Great ideas, as always! I’m curious – do you use your water bottle for all kinds of drinks? I use a similar cup for hot tea/coffee and tap water but am tempted to buy a glass tumbler with lid and straw for my cold brew and iced tea.
This is an excellent post and is giving me the push I need to sign up for clean energy here in my new hometown. In the meantime, have you joined Moms Clean Air Force yet? We have over 1 million members — mothers, fathers, grandparents, and concerned citizens — and our focus is on clean air and children’s health. http://www.momscleanairforce.org/
MCAF was founded by Dominique Browning, former editor of House and Garden and it provides information about air pollution, environmental toxins, and actions that we can all take to help #resist them.
Hello. I´am glad know people like you. It is initiatives that promote the hope of have world better, our children deserve it!!
Love this and I appreciate your dedication to doing your part and to educating others. What are your thoughts on the science march? The lack or organization and focus of this march has been a little frustrating for me, but for me this is not a non-partisan issue. We have people in power who are voting against our future, proposing legislation that drops vital funding for protective agencies like the EPA, shirking accountability, denying evidence-based research, and censoring scientists from reporting fact. Denying inconvenient facts is irresponsible and misinformation is criminal. How do we show our support in noticeable ways when there doesn’t seem to be a united front?
Perfect post! Love the “work up the nerve” part.
Love these ideas! I might add that eating meat and animal products is the most disastrous thing people do towards the environment! The meat industry consumes 70% of the world’s fresh water and is responsible for 15% of its carbon emissions. While avocados may not be the most eco-friendly vegetable, they surpass any animal products by a very long mile!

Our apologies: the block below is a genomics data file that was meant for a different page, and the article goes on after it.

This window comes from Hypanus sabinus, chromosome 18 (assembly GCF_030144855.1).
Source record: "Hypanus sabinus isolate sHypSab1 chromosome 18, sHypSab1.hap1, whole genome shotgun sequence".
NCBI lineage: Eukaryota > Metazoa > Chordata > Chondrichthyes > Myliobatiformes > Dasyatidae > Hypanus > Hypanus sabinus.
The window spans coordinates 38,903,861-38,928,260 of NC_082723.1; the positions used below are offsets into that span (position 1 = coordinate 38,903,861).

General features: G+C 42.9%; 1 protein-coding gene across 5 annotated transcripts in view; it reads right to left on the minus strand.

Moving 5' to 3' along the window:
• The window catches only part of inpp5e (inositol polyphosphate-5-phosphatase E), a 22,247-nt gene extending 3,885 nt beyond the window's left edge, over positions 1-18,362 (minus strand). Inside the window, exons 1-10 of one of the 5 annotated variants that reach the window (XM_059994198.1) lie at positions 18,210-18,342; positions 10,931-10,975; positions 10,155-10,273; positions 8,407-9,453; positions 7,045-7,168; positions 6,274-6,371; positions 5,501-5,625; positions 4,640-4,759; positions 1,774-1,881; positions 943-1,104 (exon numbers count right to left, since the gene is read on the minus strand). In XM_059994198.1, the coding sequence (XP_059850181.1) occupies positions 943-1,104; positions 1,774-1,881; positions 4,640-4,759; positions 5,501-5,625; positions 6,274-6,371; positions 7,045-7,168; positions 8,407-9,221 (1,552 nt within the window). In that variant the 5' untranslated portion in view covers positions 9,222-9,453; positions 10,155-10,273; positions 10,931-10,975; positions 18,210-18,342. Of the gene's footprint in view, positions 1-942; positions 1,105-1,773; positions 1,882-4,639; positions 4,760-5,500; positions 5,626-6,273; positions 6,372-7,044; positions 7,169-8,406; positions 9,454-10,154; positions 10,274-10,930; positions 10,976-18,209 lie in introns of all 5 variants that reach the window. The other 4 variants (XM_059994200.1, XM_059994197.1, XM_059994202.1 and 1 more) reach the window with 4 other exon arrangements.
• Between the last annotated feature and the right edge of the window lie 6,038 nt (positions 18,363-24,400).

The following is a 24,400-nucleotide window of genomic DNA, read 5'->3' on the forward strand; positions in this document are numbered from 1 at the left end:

Yes! Oft-mentioned here and always a good idea!
Contributing to locally sourced, humanely raised, small farm animal products, and simply eating less meat, etc., than the average American also goes a long way to supporting better farming practices and consumer habits, and is so important in changing the way things currently work (since not everyone or even close to everyone will go vegan or vegetarian, but will consider making different choices as to how they get their animal products).
Yes, agreed! And of course sustainable vegetable cultivation often relies on all sorts of animals (honey bees!) and animal by-products (manure! compost!) as well!
Thanks for the helpful list! We live in SoCal, so the avocados are local (back yard! Still waiting for this year’s crop, though) and our power is solar panels on the roof with a whole-house fan at night to cool the house for a fraction of the energy cost of A/C. When I read those two, I felt lucky to live where I live instead of my usual transplanted midwestern girl grousing (“Gah, it’s too damn hot.”) 🙂
Maybe this is a silly question but can your metal lunch box go in the microwave for heating up the food?
No microwave for this one!
I can’t give up avocado, and I feel guilty about that. But guac! And toast! And smoothies! To make up for it, I’ll just have to do everything else on the list (although some I’m already doing).
Man, it almost feels like cheating living in California. No need to swap out my avo addiction, and lots of us are coastal enough to avoid the AC as well. Frankly, in the Bay Area, as summer arrives I’m more likely to want to turn on my space heater. But of course there’s always work to do. I’m terrible at turning lights off when i leave the room, so that and shrinking my meat consumption will be my newest self-improvement projects.
Wow. I really loved this post. This is my favorite blog on the internet. Thank you for constantly pushing your readers to be more intentional. You inspire me endlessly. Thank you for that.